In recent times, an increasing number of parents are looking to give their child an “early inheritance” – that is, a gift of money during the child’s lifetime as opposed to the child receiving their inheritance pursuant to the parent’s will.
Parents often want to assist their child to purchase a new home or provide assistance to repay their existing mortgage.
Giving an early inheritance to a child, however, can be fraught with danger. For example, if a child becomes bankrupt, the gifted amount from the parent becomes available to the trustee in bankruptcy to pay off creditors.
Another example includes where the child has separated from their spouse. The funds provided by the parent effectively become part of the family law property pool which are available for division with the separated spouse.
In order to protect the “early inheritance” from the bankruptcy and a relationship breakdown, many parents are now loaning their child money pursuant to a formal loan agreement.
The loan agreement usually incorporates terms such as:
- The initial loan term which may be extended by agreement;
- The charging of simple interest on the final repayment of the amount;
- The repayment date for the loan (usually payable on 6 months demand, bankruptcy and relationship breakdown);
- The capturing of further advances to be included in any final loan amount; and
- The provision of security (for example, the parent taking a registered mortgage over the child’s residence).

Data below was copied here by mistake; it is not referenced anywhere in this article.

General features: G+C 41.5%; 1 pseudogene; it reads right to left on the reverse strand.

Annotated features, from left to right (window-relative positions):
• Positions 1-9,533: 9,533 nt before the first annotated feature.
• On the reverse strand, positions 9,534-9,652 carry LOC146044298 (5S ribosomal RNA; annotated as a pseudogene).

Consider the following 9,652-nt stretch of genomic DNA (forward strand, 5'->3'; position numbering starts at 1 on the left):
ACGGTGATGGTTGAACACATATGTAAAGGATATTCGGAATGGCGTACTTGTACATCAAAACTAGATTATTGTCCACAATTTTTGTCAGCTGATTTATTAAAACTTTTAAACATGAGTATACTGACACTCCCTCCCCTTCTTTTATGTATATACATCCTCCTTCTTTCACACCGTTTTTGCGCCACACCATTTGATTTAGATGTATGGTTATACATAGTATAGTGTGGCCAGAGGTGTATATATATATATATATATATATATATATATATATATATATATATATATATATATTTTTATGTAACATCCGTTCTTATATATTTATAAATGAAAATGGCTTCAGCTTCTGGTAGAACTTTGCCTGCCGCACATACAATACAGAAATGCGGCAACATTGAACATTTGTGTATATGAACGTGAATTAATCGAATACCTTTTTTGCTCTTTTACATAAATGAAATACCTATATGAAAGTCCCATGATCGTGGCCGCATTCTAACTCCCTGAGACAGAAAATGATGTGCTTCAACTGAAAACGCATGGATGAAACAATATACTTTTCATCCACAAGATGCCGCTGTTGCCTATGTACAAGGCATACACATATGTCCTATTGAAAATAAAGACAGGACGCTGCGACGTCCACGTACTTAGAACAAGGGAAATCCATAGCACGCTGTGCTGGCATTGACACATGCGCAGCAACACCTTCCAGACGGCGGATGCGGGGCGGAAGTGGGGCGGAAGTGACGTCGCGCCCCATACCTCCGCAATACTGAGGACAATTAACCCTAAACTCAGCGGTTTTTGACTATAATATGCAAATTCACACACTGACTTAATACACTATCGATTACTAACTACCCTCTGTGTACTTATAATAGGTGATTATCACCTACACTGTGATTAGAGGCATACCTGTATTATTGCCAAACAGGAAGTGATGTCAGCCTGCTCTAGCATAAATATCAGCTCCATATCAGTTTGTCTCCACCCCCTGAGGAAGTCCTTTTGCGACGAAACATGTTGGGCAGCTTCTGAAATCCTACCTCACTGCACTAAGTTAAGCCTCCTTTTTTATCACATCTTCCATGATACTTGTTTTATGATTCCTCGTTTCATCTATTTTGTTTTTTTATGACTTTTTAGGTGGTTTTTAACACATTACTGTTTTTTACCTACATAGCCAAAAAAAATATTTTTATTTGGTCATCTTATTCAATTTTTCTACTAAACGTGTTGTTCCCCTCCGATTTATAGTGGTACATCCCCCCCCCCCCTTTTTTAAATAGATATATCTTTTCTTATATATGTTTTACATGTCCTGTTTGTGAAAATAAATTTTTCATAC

A formal loan agreement provides the parent a sense of security and a certain degree of protection over the funds.
In the event of insolvency, the parent is able to call in the loan (along with interest charged pursuant to the agreement), thus protecting the loaned funds from being paid to the child’s various creditors. In a sense, the parent becomes a creditor of the child.
In the circumstance of a relationship breakdown, the parent again is able to call in the loan together with any interest which effectively quarantines these funds from forming part of the family law property pool which are liable to be split with the spouse.
The family court, however, has recently taken a narrow view of these family loans. A family court will still consider the loaned amount when making a determination as to how the property pool should be split between the child and their spouse.
However, on balance, the benefits of a family loan continue to outweigh those of an “early inheritance”.
Prepared by Leanne Matthewson
This publication has been carefully prepared, but it has been written in general terms and should be viewed as broad guidance only. It does not purport to be comprehensive or to render advice. No one should rely on the information contained in this publication without first obtaining professional advice relevant to their own specific situation.